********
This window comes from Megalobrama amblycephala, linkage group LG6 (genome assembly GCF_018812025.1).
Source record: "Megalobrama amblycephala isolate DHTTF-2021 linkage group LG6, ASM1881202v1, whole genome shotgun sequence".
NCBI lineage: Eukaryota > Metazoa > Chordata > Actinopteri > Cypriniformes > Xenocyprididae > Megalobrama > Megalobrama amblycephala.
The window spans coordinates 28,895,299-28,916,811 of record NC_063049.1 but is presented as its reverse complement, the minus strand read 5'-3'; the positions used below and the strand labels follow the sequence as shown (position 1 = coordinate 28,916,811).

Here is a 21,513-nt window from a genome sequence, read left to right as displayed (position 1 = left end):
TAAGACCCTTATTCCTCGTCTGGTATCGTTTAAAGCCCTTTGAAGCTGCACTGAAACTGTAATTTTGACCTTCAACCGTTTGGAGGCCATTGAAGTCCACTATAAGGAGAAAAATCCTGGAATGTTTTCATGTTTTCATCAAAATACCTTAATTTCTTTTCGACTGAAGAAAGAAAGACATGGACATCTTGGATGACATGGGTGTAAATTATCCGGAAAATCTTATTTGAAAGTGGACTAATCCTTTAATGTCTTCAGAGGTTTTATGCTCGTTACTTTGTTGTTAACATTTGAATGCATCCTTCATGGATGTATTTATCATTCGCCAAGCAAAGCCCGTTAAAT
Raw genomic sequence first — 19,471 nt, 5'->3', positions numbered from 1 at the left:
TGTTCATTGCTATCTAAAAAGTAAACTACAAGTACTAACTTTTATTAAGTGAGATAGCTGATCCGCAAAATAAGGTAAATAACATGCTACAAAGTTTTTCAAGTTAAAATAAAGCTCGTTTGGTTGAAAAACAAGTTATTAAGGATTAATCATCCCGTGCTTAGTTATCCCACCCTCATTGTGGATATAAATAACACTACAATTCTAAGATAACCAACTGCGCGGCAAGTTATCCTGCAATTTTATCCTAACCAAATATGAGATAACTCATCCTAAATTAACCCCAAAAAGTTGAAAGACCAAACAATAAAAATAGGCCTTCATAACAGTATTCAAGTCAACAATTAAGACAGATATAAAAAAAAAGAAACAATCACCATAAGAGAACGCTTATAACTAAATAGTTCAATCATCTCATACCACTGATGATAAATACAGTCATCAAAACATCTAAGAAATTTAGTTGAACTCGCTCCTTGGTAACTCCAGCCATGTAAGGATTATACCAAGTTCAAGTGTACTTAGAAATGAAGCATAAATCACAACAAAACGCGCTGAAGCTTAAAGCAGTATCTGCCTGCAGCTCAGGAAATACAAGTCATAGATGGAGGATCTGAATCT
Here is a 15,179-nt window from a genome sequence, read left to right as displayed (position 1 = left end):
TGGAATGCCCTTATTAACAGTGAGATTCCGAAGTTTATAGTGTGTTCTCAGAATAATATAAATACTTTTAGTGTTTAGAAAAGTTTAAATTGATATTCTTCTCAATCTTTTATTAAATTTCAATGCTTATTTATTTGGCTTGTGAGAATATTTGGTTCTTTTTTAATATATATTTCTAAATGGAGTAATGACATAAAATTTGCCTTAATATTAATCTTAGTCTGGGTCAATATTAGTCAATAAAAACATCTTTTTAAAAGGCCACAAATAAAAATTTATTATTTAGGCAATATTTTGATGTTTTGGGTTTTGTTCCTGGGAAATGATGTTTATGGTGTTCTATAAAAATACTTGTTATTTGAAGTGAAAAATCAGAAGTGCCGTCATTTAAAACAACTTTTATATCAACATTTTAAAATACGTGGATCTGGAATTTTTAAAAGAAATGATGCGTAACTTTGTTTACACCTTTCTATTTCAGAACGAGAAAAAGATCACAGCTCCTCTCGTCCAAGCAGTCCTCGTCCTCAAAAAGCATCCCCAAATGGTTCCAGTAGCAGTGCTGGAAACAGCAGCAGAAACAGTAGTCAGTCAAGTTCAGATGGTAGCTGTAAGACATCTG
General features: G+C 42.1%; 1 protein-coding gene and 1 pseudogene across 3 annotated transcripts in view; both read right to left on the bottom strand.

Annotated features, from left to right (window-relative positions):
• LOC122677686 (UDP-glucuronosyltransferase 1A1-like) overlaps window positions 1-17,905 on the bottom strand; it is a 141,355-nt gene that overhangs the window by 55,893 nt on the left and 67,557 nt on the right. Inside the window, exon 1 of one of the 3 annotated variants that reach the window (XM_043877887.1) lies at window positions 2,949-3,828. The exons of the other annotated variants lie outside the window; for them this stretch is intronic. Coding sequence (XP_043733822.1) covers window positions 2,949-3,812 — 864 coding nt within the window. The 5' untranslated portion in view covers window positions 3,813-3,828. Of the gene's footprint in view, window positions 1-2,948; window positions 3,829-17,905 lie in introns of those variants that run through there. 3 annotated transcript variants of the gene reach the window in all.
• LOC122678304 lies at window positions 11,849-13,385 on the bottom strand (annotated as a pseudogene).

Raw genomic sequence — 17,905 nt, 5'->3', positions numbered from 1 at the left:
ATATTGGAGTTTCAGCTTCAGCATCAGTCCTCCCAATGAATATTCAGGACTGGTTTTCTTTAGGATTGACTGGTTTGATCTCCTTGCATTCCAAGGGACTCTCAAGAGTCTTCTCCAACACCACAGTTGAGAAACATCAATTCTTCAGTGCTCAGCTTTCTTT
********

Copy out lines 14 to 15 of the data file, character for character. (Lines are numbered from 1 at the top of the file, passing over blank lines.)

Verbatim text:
• LOC122678304 lies at window positions 11,849-13,385 on the bottom strand (annotated as a pseudogene).

Raw genomic sequence — 17,905 nt, 5'->3', positions numbered from 1 at the left: